Several lawyers for the survivors said they were not aware of other cases that spoke to the specific situation, arguing that the “excusable neglect” provision of Rule 60(b) should apply.

Because the plan itself does not address whether the expedited option can later be changed, “where we are today is a void,” argued Bernard G. Conaway on behalf of some clients of The Robert Pahlke Law Group and others who had filed motions. “Our clients agree the trustee doesn’t have the authority to do this. But it is our clear contention that the court does,” he said, adding that the court has equitable jurisdiction to fix mistakes and “make sure form doesn’t take precedence over substance.”

“I’ve been struggling with what the standard should be, assuming I can do it,” Judge Silverstein said.

The judge walked through the factors in the U.S. Supreme Court’s 1993 ruling in Pioneer Investment Services v. Brunswick Associates , including whether survivors had missed the deadline to seek changes.

“This all came to light when the trustee opened the portal up” in August, Conaway said. “That’s when most of these folks here found out that there was a classification problem.”

Judge Silverstein challenged Andrew Van Arsdale, whose firm represents more than 200 men seeking to change their choices, for not coming before the court sooner because the firm had declarations as early as January 2022 — before the plan voting deadline — from clients who said they had made a mistake on their initial ballot in electing for a quick payout.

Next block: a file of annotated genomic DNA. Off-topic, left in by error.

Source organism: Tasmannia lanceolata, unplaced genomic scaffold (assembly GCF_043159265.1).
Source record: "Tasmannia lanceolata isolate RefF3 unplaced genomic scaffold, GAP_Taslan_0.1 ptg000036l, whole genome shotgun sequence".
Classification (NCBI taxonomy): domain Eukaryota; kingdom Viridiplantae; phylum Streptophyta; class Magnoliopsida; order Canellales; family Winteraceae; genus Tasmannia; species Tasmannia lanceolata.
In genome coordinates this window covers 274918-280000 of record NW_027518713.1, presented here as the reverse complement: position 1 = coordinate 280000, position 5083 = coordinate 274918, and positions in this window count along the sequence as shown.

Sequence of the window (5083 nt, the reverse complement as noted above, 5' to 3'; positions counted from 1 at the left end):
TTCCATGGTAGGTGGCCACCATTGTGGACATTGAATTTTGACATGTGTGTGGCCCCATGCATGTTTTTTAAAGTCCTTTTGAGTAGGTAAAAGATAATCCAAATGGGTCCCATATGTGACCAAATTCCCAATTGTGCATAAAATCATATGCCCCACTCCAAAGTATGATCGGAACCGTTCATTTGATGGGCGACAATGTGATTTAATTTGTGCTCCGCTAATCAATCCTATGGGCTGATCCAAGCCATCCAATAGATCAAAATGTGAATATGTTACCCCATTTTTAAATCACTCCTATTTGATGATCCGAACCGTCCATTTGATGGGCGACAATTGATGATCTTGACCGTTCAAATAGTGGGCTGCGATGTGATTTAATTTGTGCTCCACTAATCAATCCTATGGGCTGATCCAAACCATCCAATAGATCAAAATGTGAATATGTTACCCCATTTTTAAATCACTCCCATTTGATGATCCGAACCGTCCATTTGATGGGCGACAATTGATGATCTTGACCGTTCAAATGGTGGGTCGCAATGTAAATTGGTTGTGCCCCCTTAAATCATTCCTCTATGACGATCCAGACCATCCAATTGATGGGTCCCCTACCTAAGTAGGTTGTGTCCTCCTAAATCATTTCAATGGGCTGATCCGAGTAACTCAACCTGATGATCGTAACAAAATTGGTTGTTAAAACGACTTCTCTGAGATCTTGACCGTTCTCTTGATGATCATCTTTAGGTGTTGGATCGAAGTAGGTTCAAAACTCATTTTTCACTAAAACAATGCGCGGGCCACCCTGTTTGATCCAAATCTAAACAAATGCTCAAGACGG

“How does that meet the Pioneer standard of taking immediate action?” she asked him. “Your clients knew that they had made a mistake two years ago.”

“We thought we’d have an opportunity at a later point to do that,” Van Arsdale said. “We looked at it and saw nothing that would bar them from changing their election.” “Wow,” Judge Silverstein replied.

Michael P. Richman of Richman & Richman LLC, who represented 14 claimants of Mary Alexander & Associates PC, said, “It seems self-evident that they were confused and did not realize the legal implications” of the choice they made on their ballots. “Ballots are not supposed to require people to engage lawyers.”

Richman argued that Rule 9024 of the Federal Rules of Bankruptcy Procedure allows the court the “clear authority” to fix mistakes because “to correct injustice there isn’t even a time limit on when such a motion should be made.”
“I would be absolutely astonished if the court’s equitable authority could be overwritten by private agreements between parties,” he said.

In court papers and during the hearing, lawyers said that the parties had explicitly discussed in open court whether to include an opt-out provision in the Chapter 11 plan that would let victims later change their minds.

The provision never made it into the plan, but there were no objections at the time, which indicates that it should now be allowed, claimants’ lawyers said.

However, Grim said that “the omission was purposeful” because it was contemplated during hearings but then excluded from the plan.

“Our focus is on what could have been added and was not,” she said. The claimants are represented by Michael P. Richman of Richman & Richman LLC, Bernard G. Conaway of Conaway Legal LLC, Andrew Van Arsdale of AVA Law Group, Charles J. Brown III of Gellert Scali Busenkell & Brown LLC, Kristina Aiad-Toss of Babin Law LLC, Daniel K. Hogan of Hogan McDaniel, Joel M. Walker of Nye Stirling Hale Miller & Sweet LLP and Tyler H. Fox, among others.

The trustee is represented by Emily P. Grim and Sarah Sraders of Gilbert LLP. The case is In re: Boy Scouts of America and Delaware BSA LLC, case number 1:20-bk-10343, in the U.S. Bankruptcy Court for the District of Delaware.